In July, Crystal Stonewall ’19, JDx’21 was selected to the Wisconsin Law Review just before her second year at the UW Law School.
“I was super happy to be offered a spot on the Wisconsin Law Review,” she says. “In law school, law review is viewed as a very prestigious, competitive honor.”
The Wisconsin Law Review is a student-run journal of legal analysis and commentary that is used by professors, judges, practitioners, and others who research contemporary legal topics. The first issue was published exactly 100 years ago, in October 1920. Now, the Wisconsin Law Review publishes bimonthly, with one issue each year generally dedicated to a symposium or special topic.
“I would be able to write a legal note or comment that has the potential to be published, and that’s really cool because that has the potential to impact the legal community for years,” Stonewall says. She finds the ability of the law to have multiple interpretations and applications fascinating.
Stonewall did not initially know she wanted to pursue a law degree. She completed her undergraduate degree in elementary education at the University of Wisconsin–Madison, and while on campus, she participated in the Law School Admissions Council Pre-Law Undergraduate Scholars Program, was a Posse Scholar, and served on the UW Student Advisory Committee to the Office of the Dean of Students. She decided to go to law school because she wanted to be “an agent of change.”
“I’m from Chicago. As a Black young woman from Chicago, I’ve witnessed poverty, food deserts, and lack of political representation,” Stonewall says. “I keep close ties to Chicago Public Schools, and I think it’s important for kids to see someone who came from the same place as them.”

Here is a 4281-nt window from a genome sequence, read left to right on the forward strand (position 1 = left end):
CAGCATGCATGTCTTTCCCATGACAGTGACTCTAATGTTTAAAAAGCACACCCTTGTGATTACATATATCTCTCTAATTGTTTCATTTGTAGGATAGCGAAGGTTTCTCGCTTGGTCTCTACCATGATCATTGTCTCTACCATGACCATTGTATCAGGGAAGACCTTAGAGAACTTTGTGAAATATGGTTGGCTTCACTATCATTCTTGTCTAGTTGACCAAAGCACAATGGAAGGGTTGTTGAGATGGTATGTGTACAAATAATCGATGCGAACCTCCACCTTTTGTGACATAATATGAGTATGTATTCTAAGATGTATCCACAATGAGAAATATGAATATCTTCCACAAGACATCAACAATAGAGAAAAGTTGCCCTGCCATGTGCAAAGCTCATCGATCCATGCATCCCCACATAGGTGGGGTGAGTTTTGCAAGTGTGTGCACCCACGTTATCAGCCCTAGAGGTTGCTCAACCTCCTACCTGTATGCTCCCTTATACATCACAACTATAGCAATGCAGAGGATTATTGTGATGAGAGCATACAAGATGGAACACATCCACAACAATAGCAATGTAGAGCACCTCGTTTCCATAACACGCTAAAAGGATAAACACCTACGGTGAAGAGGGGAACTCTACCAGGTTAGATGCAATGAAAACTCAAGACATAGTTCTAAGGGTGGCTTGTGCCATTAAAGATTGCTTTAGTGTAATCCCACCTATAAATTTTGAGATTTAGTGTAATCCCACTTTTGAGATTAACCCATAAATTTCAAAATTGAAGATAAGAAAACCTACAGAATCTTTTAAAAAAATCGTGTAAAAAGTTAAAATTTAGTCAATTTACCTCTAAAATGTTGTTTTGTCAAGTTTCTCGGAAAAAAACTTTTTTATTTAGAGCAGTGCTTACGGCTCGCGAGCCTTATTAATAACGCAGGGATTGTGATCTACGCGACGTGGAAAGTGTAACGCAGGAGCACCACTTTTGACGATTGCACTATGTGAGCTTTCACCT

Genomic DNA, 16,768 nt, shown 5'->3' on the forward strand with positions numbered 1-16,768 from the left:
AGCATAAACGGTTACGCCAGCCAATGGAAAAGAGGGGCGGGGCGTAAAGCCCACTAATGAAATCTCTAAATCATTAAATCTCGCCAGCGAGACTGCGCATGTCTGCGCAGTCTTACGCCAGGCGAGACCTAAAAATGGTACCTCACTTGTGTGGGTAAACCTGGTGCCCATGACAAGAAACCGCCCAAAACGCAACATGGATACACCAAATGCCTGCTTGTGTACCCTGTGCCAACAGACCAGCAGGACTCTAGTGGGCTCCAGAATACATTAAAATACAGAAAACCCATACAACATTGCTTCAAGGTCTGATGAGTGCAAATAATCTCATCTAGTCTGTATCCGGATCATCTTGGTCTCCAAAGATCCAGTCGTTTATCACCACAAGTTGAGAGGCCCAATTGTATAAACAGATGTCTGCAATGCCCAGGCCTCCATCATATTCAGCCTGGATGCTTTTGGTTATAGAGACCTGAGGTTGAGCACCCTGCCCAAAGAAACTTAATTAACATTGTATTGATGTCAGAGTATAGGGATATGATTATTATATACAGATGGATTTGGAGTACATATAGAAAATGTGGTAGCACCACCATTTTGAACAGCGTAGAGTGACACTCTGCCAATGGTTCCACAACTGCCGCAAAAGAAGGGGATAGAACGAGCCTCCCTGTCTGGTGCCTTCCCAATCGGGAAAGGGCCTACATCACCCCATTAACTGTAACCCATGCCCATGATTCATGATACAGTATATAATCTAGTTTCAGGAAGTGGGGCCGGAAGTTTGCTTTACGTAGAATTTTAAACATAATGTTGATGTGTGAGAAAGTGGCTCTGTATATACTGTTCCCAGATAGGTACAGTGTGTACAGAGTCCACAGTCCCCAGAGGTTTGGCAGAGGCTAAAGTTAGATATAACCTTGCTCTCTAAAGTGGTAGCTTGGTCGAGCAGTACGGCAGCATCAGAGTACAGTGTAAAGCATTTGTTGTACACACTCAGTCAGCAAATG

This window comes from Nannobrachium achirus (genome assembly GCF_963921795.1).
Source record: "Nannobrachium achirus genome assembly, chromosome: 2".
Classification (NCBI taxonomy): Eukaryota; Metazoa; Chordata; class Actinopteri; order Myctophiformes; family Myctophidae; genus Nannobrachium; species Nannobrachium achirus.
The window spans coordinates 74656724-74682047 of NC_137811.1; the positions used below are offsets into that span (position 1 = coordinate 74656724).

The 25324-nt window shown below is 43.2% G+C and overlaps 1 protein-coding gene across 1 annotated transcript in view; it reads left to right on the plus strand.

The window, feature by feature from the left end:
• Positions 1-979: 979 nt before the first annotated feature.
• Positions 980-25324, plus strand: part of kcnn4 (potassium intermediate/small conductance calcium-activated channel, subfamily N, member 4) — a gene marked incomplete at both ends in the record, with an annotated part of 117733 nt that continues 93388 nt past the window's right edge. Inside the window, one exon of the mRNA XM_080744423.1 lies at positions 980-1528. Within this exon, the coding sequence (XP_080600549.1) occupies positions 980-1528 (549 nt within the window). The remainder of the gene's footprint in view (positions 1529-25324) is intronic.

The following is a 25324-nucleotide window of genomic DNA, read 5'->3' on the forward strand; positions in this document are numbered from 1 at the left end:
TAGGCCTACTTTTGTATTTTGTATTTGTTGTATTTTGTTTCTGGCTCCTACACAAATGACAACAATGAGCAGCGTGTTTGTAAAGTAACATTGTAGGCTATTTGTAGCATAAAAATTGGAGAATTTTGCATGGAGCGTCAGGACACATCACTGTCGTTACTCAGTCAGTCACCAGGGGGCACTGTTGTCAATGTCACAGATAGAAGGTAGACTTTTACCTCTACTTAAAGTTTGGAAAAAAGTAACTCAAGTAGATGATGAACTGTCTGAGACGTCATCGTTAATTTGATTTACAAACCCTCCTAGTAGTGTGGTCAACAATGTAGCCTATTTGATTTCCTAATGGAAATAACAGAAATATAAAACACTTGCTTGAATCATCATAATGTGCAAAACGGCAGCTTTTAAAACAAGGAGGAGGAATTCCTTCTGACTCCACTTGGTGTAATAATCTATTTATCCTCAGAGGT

Stonewall attended Chicago International Charter School Wrightwood Elementary School where she was a part of the competitive cheerleading team and also participated in band. She still returns to speak to students and volunteer at her old school. She attributes her determination and ability to thrive to her family, who made her feel capable of doing anything she set her mind to.
“I would honestly say my biggest motivator would be my family. I think they really push me to do things I find interesting,” she says. “There aren’t many Black people in law, and there aren’t many Black women, but because of my upbringing, I feel like it was doable.”
Stonewall hopes the legal field will become more diverse, with rising representation in government, among corporate in-house lawyers, and in other legal professions.
“Diversity promotes the perception of a legal and equitable legal system,” she says. “If we don’t have all voices represented, the legal system will never represent the voiceless.”
Stonewall is often the only Black woman — sometimes the only Black person — in her lectures, but she appreciates the UW’s Black Law Students Association, where she serves as co-executive director. Although she does not know what profession she would like to pursue, she hopes to combine both her passion for education and the law.